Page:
'Take Back the Beep' Campaign

JULY 31, 2009, 3:27 PM

Take Back The Beep, Part II

Wow, what a ride.

On Thursday, on this blog, in my e-mail column and on Twitter, I launched "Take Back the Beep," a national campaign to restore your time and money from the country's cellular carriers. I'm referring, of course, to the obnoxious, drawn-out, 15-second instructions that Verizon, Sprint, AT&T and T-Mobile tack on to your own voice mail greeting. You know: "To page this person, press 5. When you have finished recording, you may hang up. To leave a callback number, press 1," etc.

The response has been amazing. Gizmodo, Engadget, Consumerist, Technologizer and other blogs joined me in the cause. Radio stations called for interviews. And above all, readers responded, flooding the carriers with such a volume of complaints, three out of the four wound up setting up special channels to accommodate it all.

Here are the latest links where you can complain:

  • Verizon: Post a complaint here:
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  • AT&T: Send e-mail to: snipped-for-privacy@attnews.us.

  • Sprint: Post a complaint here:
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  • T-Mobile: Post a complaint here:
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    Along the way, a few interesting developments.


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Reply to
Monty Solomon
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For Virgin Mobile, the magic keypress is either the Octothorpe or the number '1'. Since Virgin Mobile uses the Spring network, I recommend using '1' to keep it simple.

I've modified my voice-mail announcement to speed up the process, and I ran into a _very_ interesting twist. Mr. Pogue's second blog entry mentions this as a Sprint option, but FYI, you can also disable the instructional announcements on Virgin Mobile voice mail.

There was also an option to suppress the playback of the number-called-from and time-of-message announcements that used to precede every message during playback: some people want these, so it's not just a profit pack for the carriers, but they're much more likely to stretch your cellular bill, since I think most people call for messages from their cell phone, not from their office or home. I disabled the feature, since I can call up the information on a per-message basis anyway.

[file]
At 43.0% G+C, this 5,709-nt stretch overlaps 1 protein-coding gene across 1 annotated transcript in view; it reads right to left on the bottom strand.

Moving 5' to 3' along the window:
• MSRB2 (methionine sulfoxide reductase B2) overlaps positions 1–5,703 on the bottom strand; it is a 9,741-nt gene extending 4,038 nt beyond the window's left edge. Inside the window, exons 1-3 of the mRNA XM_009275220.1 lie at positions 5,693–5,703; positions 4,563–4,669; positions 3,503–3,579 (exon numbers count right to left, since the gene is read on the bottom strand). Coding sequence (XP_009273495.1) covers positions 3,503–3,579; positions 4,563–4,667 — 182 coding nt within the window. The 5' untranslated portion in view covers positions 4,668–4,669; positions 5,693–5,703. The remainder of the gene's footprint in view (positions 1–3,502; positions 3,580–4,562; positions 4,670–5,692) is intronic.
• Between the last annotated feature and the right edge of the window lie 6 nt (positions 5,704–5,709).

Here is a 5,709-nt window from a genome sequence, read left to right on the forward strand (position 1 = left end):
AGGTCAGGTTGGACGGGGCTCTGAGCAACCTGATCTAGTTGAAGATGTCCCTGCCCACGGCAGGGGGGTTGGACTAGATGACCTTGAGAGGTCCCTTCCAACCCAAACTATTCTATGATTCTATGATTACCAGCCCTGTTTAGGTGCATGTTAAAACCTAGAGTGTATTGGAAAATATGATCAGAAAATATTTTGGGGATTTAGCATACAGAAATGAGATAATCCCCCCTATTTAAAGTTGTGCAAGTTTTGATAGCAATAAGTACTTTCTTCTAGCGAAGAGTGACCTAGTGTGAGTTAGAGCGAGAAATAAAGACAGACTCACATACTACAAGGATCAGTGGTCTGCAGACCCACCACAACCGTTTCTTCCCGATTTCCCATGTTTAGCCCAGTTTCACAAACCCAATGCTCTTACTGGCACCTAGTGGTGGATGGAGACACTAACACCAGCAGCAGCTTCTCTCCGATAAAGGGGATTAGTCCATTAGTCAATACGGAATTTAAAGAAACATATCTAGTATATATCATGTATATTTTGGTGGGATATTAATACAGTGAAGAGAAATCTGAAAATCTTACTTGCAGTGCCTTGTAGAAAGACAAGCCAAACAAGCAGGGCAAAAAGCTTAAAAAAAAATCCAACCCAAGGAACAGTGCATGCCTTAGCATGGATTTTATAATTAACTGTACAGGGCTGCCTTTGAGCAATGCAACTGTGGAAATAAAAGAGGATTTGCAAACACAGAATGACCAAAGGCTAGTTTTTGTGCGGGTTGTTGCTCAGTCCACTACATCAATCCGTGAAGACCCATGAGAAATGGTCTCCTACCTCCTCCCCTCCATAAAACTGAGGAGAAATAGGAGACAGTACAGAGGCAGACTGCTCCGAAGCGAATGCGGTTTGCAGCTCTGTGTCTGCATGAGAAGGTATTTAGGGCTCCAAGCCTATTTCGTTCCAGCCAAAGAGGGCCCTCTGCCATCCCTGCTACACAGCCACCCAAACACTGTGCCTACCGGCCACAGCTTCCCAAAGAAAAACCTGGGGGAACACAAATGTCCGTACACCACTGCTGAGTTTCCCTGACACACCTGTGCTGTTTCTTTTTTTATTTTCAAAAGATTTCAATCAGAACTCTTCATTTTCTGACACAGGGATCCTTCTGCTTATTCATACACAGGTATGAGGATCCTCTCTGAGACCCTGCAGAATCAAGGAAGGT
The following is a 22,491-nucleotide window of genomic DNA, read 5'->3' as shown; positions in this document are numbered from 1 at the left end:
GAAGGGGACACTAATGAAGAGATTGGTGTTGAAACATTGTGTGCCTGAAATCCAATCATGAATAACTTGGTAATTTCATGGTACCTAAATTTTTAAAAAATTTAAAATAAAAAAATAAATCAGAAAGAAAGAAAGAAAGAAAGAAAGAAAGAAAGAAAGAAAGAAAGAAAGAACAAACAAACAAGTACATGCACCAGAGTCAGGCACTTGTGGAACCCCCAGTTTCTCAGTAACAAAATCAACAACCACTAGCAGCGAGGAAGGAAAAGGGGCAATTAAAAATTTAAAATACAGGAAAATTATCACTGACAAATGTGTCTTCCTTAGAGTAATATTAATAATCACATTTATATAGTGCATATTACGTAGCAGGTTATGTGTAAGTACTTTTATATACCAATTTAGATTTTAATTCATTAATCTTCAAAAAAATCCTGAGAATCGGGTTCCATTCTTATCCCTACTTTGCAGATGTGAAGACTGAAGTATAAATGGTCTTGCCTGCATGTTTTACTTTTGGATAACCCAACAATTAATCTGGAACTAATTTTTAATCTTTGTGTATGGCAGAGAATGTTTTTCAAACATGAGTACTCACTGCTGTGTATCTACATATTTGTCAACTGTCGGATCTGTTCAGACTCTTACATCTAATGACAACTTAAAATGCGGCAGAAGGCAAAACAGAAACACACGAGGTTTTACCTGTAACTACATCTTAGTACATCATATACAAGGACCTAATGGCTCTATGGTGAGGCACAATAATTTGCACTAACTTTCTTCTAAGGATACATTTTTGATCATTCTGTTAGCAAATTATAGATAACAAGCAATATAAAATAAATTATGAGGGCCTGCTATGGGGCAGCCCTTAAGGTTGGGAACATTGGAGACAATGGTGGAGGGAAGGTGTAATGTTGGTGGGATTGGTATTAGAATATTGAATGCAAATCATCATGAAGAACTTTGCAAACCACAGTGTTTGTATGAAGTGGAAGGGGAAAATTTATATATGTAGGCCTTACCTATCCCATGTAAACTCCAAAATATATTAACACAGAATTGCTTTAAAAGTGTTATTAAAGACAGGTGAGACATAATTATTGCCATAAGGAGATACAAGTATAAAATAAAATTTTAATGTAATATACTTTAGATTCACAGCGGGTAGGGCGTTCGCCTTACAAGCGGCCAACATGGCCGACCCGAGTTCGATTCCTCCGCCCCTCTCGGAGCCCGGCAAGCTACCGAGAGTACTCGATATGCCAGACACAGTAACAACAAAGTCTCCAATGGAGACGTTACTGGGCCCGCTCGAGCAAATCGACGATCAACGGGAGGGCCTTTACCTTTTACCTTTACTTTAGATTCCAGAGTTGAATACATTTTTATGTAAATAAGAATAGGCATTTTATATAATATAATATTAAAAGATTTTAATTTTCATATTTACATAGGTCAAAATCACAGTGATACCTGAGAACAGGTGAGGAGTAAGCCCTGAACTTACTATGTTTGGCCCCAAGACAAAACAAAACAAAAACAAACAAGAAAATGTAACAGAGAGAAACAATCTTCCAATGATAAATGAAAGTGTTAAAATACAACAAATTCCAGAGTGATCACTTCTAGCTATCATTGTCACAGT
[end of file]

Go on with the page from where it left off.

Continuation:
I propose Horne's corollary to Pogue's campaign: I suggest that all cell phone users make it a habit to check their messages from home or work (landline) phones, so that we're not burning up minutes listening to messages. This is a good idea because:

  1. At home or work, you have access to your computer or a pad of paper, and you can write down the important stuff before deleting the message, thus saving time both by not having to listen to it again, and also by being able to delegate tasks right away.
  2. The cellular carriers will notice a drop in their income, and investigate, and figure out that they've been angering their customers for a long time.


Bill Horne

Reply to
Bill Horne


What I really, really wish is that (cell phone) messages could be, say, emailed as an audio attachment for several reasons:

  1. storage for any number of future purposes, and

  1. ability to enhance an inaudible or whatever message using tools on one's computer.

Item (2) was easy to do with asterisk VoIP and I've had to process garbled and/or inaudible messages for intended recipients more than once.

asterisk stores voice mail as both *.WAV and *.GSM files along with a

*.TXT file containing the caller's CID, date/time and duration.

There are times when a caller also using a cell phone may be in a noisy or even windy location and post-processing is needed to clarify the voice information.

Thinking back over the years, I've only encountered 3 good voice mail systems: PacBell's Centrex, Nortel's NorStar BCM, and asterisk, though my Bogen "Friday" was a very decent and featureful answering machine.

AT&T Mobility's voice mail system is the worst I've ever had the displeasure of using, and it's my only gripe with their service.

Reply to
Thad Floryan

I stopped using my cellphone providers voicemail and instead have unanswered calls roll over to Google Voice. It gives the added benefit of voicemail transcription which can be highly amusing to read when the voice recognition mangles it.

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